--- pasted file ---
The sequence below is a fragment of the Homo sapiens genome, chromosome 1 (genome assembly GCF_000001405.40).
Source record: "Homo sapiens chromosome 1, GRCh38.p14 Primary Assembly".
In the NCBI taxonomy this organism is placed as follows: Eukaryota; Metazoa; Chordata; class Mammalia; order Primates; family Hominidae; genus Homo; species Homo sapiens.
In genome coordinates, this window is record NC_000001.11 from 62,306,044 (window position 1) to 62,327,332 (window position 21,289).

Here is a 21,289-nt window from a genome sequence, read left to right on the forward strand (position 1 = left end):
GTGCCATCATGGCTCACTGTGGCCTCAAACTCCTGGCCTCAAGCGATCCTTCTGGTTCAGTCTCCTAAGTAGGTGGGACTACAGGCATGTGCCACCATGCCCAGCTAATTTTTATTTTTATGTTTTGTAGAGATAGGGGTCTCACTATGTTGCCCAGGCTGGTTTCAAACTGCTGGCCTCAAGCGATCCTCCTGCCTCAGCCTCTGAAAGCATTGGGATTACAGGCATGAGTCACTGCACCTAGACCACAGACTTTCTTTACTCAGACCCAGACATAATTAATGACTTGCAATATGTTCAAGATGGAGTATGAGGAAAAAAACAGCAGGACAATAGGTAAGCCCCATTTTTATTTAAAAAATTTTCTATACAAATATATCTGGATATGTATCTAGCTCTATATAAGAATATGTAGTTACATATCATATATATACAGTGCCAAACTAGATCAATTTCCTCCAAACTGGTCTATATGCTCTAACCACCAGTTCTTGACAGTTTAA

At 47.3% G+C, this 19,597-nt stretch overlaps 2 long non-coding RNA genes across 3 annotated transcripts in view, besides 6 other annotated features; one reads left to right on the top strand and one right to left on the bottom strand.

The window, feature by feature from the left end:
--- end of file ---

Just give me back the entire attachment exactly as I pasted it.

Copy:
The sequence below is a fragment of the Homo sapiens genome, chromosome 1 (genome assembly GCF_000001405.40).
Source record: "Homo sapiens chromosome 1, GRCh38.p14 Primary Assembly".
In the NCBI taxonomy this organism is placed as follows: Eukaryota; Metazoa; Chordata; class Mammalia; order Primates; family Hominidae; genus Homo; species Homo sapiens.
In genome coordinates, this window is record NC_000001.11 from 62,306,044 (window position 1) to 62,327,332 (window position 21,289).

Here is a 21,289-nt window from a genome sequence, read left to right on the forward strand (position 1 = left end):
GTGCCATCATGGCTCACTGTGGCCTCAAACTCCTGGCCTCAAGCGATCCTTCTGGTTCAGTCTCCTAAGTAGGTGGGACTACAGGCATGTGCCACCATGCCCAGCTAATTTTTATTTTTATGTTTTGTAGAGATAGGGGTCTCACTATGTTGCCCAGGCTGGTTTCAAACTGCTGGCCTCAAGCGATCCTCCTGCCTCAGCCTCTGAAAGCATTGGGATTACAGGCATGAGTCACTGCACCTAGACCACAGACTTTCTTTACTCAGACCCAGACATAATTAATGACTTGCAATATGTTCAAGATGGAGTATGAGGAAAAAAACAGCAGGACAATAGGTAAGCCCCATTTTTATTTAAAAAATTTTCTATACAAATATATCTGGATATGTATCTAGCTCTATATAAGAATATGTAGTTACATATCATATATATACAGTGCCAAACTAGATCAATTTCCTCCAAACTGGTCTATATGCTCTAACCACCAGTTCTTGACAGTTTAA

At 47.3% G+C, this 19,597-nt stretch overlaps 2 long non-coding RNA genes across 3 annotated transcripts in view, besides 6 other annotated features; one reads left to right on the top strand and one right to left on the bottom strand.

The window, feature by feature from the left end: